The excretory system of the coast foam-nest treefrog prevents water loss by producing uric acid, which the frog wipes on its impermeable skin.

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"Loyeridge found that Chiromantis xerampelina from Rhodesia excretes uric acid and has evaporative water losses comparable to lizards. He also found that although they dehydrate very slowly, Chiromantis are able to rehydrate quickly…In vertebrates uricotelism has only evolved in organisms with a relatively impermeable skin. The amount of water conserved through uricotelism would in fact be of little significance to amphibians with a freely evaporative skin since evaporative water loss would far exceed the savings yielded by uricotelism. Therefore a uricotelic amphibian such as Phyllomedusa or Chiromantis xerampelina would be expected to have a mechanism of integumental impermeability." (Blaylock et al. 1976:294, 283)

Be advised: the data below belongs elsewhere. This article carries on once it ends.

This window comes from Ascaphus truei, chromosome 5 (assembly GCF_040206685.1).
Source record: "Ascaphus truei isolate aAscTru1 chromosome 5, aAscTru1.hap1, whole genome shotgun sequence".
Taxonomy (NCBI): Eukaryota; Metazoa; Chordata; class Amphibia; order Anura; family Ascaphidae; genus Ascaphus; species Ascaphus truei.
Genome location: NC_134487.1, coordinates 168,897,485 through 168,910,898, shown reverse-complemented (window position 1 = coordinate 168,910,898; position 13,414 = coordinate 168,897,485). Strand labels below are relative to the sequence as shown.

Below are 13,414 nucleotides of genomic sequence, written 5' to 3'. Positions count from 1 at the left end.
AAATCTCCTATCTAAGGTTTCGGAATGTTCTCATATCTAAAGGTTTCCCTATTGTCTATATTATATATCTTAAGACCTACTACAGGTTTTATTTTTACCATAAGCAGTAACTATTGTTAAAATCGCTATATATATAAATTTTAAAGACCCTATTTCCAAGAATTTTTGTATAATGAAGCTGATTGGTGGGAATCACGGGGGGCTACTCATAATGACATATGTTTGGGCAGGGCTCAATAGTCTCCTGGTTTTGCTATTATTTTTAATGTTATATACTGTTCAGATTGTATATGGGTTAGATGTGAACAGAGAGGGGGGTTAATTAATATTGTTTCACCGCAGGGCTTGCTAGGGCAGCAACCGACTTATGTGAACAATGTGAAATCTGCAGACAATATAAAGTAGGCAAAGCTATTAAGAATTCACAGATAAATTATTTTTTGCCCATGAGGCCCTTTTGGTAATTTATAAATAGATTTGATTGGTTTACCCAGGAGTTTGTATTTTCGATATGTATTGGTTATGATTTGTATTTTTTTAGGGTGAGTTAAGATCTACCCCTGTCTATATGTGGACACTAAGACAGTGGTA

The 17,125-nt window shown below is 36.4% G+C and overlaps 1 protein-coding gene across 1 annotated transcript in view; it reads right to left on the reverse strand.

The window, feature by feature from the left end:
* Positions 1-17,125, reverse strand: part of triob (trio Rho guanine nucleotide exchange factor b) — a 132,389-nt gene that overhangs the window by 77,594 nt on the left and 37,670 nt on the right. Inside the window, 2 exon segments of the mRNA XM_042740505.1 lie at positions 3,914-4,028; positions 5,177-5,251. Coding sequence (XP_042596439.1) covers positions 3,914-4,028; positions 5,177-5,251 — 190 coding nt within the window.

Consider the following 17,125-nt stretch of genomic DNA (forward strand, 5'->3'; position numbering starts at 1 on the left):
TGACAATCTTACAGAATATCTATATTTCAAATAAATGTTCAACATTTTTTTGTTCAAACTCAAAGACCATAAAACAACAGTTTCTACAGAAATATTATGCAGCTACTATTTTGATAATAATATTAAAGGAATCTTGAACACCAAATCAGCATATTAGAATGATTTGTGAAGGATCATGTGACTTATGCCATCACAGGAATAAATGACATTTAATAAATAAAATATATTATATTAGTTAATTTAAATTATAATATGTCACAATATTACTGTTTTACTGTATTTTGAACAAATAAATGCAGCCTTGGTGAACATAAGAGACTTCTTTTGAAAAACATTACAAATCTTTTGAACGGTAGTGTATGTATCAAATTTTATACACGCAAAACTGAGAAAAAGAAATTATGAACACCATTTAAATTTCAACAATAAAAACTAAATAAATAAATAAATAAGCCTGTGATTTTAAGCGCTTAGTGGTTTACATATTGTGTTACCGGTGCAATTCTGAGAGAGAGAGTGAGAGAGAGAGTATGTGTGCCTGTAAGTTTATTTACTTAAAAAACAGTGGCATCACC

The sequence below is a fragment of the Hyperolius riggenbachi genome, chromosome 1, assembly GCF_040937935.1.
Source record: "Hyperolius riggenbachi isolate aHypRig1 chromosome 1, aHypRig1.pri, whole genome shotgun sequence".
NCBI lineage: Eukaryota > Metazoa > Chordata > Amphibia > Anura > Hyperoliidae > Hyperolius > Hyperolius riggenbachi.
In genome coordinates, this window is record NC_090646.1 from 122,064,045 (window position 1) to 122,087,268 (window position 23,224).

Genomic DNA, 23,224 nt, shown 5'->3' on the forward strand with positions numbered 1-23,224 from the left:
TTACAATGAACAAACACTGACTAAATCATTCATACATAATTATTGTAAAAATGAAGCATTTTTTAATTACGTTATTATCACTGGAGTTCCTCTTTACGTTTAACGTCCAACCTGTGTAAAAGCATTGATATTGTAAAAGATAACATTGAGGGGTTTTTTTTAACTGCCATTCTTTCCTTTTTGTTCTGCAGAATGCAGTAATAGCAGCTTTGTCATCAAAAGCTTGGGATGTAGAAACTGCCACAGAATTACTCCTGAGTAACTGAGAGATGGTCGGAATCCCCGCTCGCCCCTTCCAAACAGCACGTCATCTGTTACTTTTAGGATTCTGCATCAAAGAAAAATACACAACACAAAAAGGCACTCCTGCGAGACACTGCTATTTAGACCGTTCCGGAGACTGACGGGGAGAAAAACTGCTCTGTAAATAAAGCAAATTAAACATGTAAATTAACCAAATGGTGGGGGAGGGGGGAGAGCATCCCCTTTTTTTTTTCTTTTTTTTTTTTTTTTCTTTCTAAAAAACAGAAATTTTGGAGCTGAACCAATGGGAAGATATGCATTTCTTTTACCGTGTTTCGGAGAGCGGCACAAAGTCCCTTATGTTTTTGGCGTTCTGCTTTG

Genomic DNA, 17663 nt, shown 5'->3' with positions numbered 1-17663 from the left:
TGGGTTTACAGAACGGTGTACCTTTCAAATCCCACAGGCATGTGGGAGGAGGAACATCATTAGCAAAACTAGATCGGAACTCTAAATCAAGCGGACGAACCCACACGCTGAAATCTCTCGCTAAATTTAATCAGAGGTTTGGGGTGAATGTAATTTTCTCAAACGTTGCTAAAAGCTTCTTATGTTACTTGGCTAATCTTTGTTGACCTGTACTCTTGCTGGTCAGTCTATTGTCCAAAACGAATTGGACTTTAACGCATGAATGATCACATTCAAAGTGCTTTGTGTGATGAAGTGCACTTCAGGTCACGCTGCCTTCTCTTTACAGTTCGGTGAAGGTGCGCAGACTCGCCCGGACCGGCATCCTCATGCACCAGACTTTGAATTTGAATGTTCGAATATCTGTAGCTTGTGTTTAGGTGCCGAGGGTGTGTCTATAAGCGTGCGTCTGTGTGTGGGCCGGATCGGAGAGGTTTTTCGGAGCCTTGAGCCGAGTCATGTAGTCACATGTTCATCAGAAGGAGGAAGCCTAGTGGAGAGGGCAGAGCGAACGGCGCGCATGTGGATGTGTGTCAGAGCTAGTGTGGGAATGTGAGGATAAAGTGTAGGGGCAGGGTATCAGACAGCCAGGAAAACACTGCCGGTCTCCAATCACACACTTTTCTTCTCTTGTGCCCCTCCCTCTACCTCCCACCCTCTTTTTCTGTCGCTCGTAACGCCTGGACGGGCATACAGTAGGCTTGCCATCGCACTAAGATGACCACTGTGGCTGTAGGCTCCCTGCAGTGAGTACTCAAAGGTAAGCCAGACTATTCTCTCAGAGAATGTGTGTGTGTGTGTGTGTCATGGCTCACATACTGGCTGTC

Journal article
Skin Structure and Wiping Behavior of Phyllomedusine FrogsCopeiaApril 26, 2006
Lynn A. Blaylock, Rodolfo Ruibal, Kathryn Platt-Aloia

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Foam Nest FrogChiromantis xerampelinaSpecies

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